Every piece of handmade jewellery is hallmarked with my own personal maker's mark which is 'AJB', this simply stands for Ashley James Brooker. As well as the makers mark there is a date letter and a mark depicting the percentage of gold, plus where the hallmarking took place. If you have ever watched the Antiques Road Show you will already know how they were marked. Hallmarking also acts as your guarantee of purity of gold. You will notice in our gallery that all our pieces are no less than 18ct. My way of thinking is that this is the best you can get - 9ct being being a lot paler and harder, 22ct being a lot softer and more of an orange yellow.


Sampling is the removal of a representative quantity of material from the articles contained in the packet to be given a full assay. It is a requirement that all articles contained in the packet should be grouped according to fineness. This homogeneity is checked by carrying out a series of 'touch tests'on the articles.

In the touch testing process, the articles are lightly rubbed onto a 'touchstone', leaving a thin smear of material on the stone. Chemicals are applied to the smear and from the reaction that takes place, an initial indication of the fineness is determined. Once a sampler is satisfied that the articles in the packet are the same, thus the homogeneity, a small quantity of material is removed. This can be achieved by cutting, eg, by removal of a casting sprue, or by 'drawing' (scraping).


When a packet containing articles for hallmarking is sent to the Assay Office, it is first weighed and the contents checked to ensure that the number and weights of the enclosed articles correspond with the hallnote which should accompany the packet. The articles are then sampled and assayed before hallmarking is carried out. In recent years, Assay Office London has received over 69,000 packets containing over 6 million articles per year. The Assay Office is registered to ISO 9001:2000.

The material removed is collected into one or more 'assay papers' and sent to the laboratory for assaying.

In addition to the touch test, the modern sampler can also use an X-ray fluorescence (XRF) spectrometer to determine the fineness of an article. The machine works by firing an X-ray beam at the article. The beam interacts with the article which gives out its own characteristic X-rays. These can detected and used to determine the composition of the article. The technique is very accurate and non-destructive, making it useful for finished articles.


This process can be traced to pre-Roman times. The gold sample is weighed very accurately. A known amount of silver is added in a process called 'inquartation'. The gold and silver mixture is wrapped in lead foil and shaped into a ball. The ball is placed in a 'cupel' which is essentially a porous refractory material.

The cupel is placed in a furnace at 1100°C and left for 20 minutes. In the furnace, the lead ball and all of its contents melt. All metals, save for the gold and silver, are absorbed into the material of the cupel. When the cupel is removed from the furnace, a sphere of gold and silver is thus produced. The sphere is rolled into a cornet shape and placed into nitric acid where the silver is dissolved out from the gold in process known as 'parting'. A sample of pure gold is created which is reweighed to allow the fineness of the alloy to be determined. Cupellation produces an accuracy of about 1 part per thousand.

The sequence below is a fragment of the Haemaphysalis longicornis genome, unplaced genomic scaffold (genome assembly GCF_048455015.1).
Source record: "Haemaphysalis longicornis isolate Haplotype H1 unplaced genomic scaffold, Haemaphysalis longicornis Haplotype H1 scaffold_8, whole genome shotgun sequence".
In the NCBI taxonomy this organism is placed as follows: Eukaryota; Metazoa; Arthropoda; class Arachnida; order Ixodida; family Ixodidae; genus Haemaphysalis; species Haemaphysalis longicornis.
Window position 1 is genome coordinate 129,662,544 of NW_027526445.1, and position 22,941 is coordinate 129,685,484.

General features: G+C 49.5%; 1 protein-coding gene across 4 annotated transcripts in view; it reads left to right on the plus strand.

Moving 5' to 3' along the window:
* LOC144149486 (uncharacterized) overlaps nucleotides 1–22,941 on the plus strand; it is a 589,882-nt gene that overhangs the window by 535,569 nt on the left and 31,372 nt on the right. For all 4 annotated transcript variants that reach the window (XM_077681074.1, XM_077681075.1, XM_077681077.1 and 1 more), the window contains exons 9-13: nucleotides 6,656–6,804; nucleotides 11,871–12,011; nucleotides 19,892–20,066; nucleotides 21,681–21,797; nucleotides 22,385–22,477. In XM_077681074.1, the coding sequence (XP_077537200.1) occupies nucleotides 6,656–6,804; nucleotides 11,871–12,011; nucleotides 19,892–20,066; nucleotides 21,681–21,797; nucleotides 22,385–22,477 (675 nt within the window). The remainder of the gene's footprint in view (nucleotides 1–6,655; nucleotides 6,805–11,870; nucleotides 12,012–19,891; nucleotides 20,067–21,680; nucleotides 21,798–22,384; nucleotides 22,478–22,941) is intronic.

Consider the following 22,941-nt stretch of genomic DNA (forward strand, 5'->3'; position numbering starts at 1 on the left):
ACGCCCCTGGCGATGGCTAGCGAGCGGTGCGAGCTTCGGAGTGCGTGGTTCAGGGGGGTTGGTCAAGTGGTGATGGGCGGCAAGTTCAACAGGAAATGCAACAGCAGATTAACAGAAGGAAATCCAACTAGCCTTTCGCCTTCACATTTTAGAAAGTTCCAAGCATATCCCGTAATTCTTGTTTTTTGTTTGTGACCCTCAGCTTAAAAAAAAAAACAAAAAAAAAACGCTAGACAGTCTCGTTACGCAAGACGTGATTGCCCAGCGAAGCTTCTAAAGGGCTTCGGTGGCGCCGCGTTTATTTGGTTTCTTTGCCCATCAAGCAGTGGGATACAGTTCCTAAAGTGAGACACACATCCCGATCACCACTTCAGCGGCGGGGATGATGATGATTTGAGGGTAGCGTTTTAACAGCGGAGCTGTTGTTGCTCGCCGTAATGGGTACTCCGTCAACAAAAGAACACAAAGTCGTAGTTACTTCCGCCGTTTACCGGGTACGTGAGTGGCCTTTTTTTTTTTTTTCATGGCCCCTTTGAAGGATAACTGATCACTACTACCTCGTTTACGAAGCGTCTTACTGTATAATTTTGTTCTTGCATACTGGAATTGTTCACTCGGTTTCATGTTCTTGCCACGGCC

In this process a silver sample is weighed accurately, placed in a beaker and a fixed quantity of nitric acid added to form a silver nitrate solution. The beaker is placed into an autotitrator where a sodium chloride (common salt) solution is added in known quantities. The sodium chloride reacts with the silver nitrate solution to form silver chloride and the reaction is monitored using an electrode connected to a computer. From the electrode response, it is possible to tell when all of the silver has reacted and thus how much of it must have been present. A weight of pure silver can thus be calculated. Titration also produces an accuracy of about 1 part per thousand.


A plasma is a high energy gas of ions and electrons, created by electrically vibrating the gas atoms using an alternating electric field. In the ICP OES technique a controlled plasma flame from the gas argon is created. The temperature of the flame reaches up to 10,000°C. A platinum sample is weighed accurately, placed in a beaker and dissolved in aqua regia which is a mixture of hydrochloric and nitric acids. The solution is diluted and injected into the flame of an ICP spectrometer. The platinum ionises and emits radiation which is analysed with a spectrometer. From the intensities of the radiation, the amount of platinum in the solution can be calculated. The technique produces an accuracy of about 10 parts per thousand.


The most traditional method of marking is handmarking where the article is struck using a punch powered by an operative with large muscles and a hammer. A key part of handmarking, and indeed pressmarking, is the support tool. This not only helps hold the article during marking but helps limit the amount of bruising and thus setting back required. Handmarking is used for low volume marking, display marking and when pressmarking is difficult.

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